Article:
South Korea vs. Tunisia: 6 Things We Learned

Vince Siu@vincetalksfootyFeatured ColumnistMay 28, 2014

South Korea vs. Tunisia: 6 Things We Learned

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    Zouhaier Dhaouadi scored the only goal as Tunisia ran out 1-0 winners against South Korea at the Seoul World Cup Stadium on Wednesday, a setback in the Taeguk Warriors' preparations for this summer's World Cup in Brazil.

    A strong South Korea team failed to impress on the day, and coach Hong Myung-bo will surely have a lot on his mind and even more planned for his training sessions ahead of the tournament.

    The Koreans will be playing one more friendly against Ghana before starting their World Cup campaign in Group H alongside Belgium, Algeria and Russia.

    Here are six things we learned from South Korea's 0-1 home loss against Tunisia.

Underwhelming Performance from South Korea

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    Wednesday's match was South Korea's penultimate friendly before their World Cup campaign begins next month, and they failed to impress in front of an expectant and excited home crowd.

    It was an uninspiring performance from Hong Myung-bo's men—chances were few and far between for the home side, as they struggled to break down Georges Leekens' organized Tunisia team.

    As they were expected to do, the South Koreans dominated the play for most of the match but failed to take the few opportunities that went their way, and Dhaouadi punished the home side's slackness with a cool finish that ultimately proved to be the winner.

Key Injury to Hong Jeong-ho

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    The last thing anyone—coach, player or fan—wants in a pre-World Cup friendly is an injury to a key player, especially when there's no performance of note to take away.

    Unfortunately for the Taeguk Warriors, their fear came true when Augsburg defender Hong Jeong-ho, who has scored one goal in 24 caps, had to be taken off after an ankle injury just around the hour mark.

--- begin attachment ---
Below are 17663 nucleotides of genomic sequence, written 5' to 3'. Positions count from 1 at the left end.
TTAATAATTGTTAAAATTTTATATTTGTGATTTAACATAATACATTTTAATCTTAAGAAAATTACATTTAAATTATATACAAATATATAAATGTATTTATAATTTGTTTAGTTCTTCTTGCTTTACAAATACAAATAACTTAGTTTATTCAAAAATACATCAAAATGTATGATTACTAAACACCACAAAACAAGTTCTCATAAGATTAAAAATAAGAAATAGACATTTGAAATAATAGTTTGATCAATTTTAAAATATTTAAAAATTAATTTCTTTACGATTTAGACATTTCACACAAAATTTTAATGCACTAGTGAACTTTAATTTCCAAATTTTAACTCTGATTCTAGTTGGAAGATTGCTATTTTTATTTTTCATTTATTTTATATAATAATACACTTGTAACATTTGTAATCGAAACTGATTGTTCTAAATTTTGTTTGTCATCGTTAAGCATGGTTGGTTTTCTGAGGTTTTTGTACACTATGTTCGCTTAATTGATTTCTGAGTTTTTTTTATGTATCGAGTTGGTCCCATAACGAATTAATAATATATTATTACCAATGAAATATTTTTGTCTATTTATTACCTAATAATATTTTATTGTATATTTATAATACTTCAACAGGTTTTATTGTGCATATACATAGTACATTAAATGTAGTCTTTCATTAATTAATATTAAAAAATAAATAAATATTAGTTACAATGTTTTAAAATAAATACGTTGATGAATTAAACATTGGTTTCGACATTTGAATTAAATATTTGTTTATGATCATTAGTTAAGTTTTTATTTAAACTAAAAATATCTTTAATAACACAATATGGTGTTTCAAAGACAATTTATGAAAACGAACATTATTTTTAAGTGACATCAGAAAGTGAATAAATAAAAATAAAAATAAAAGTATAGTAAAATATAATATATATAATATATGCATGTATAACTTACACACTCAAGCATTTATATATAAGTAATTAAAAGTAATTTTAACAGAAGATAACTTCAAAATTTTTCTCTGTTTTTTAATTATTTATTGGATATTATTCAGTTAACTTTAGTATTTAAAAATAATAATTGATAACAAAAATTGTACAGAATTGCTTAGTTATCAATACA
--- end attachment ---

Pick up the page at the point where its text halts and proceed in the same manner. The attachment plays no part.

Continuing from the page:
The injury looked serious, and his World Cup campaign looks to be at risk.

    Not an ideal outcome for coach Hong or for the player himself, but they will be hoping that his replacement on the day, Kwak Tae-hwi, has enough to step up.

Strong Squad, but Lacking in Experience?

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    We compiled a guide on the South Korea 23-man World Cup squad when it was first announced earlier in May, where we noted that theirs will be one of the youngest squads taking part in this summer's tournament.

    With an average age of just 25 and 15 out of the 23-man squad aged 25 or under, the Koreans will be fielding youthful sides in Brazil, which could put less pressure on the players but also provide a harder path to qualification from the group stages.

    Many of the players in Hong's squad have experience playing in Europe and as such have played at the highest levels of club football around the world, but perhaps what South Korea currently lack most are experience and leadership.

Tunisia Underestimated?

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    While this was by no means as glamorous a friendly as South Korea's final warmup match against Ghana, Tunisia provided more than a match on the pitch.

    Tunisia actually just missed out on qualification for the World Cup after losing a playoff to Cameroon, but some of their approach play on Wednesday—especially in the buildup to Dhaouadi's winner—was encouraging.

    That this was Leekens' first game in charge of the Eagles—he previously managed the Belgian national team—was a timely and friendly reminder of what he can bring to the Tunisian national team.

    As Leekens gets to know his players better, he will have a chance to unlock some fascinating potential within that squad.

Benchmarking Their Tunisian Opponents

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    According to the FIFA World Rankings, as of May 8, 2014, South Korea are ranked 55th in the world, six places below 49th-placed Tunisia.

    Their next friendly opponents, Ghana, are ranked in 38th and will represent a similar level of opposition to the South Koreans, which will be useful for Hong's side to play against a decent team around the same level.

    The World Cup will be a quite different story though: Belgium, Algeria and Russia are ranked 12th, 25th and 18th respectively, representing quite a cut above the South Koreans' current level.

    South Korea chose relatively well in their opponents for practice matches; now Hong needs to make sure he can coax a few goals out of his talented but young squad in order for them to have a shot at making it past the group stages.

Much to Do for Hong Myung-bo

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    So there is still a long way to go for South Korea yet.

    They must move on quickly in getting themselves ready for their next friendly against Ghana, who will provide quite a different experience compared to Tunisia.

    Considering that the South Koreans were by and large the dominant side against Tunisia, perhaps Hong's most immediate objective in the remaining weeks is to get his squad to produce more reliable output.

    He'll need it against their illustrious group-stage opponents.

    If that happens, though, maybe they could yet spring a few surprises in June.


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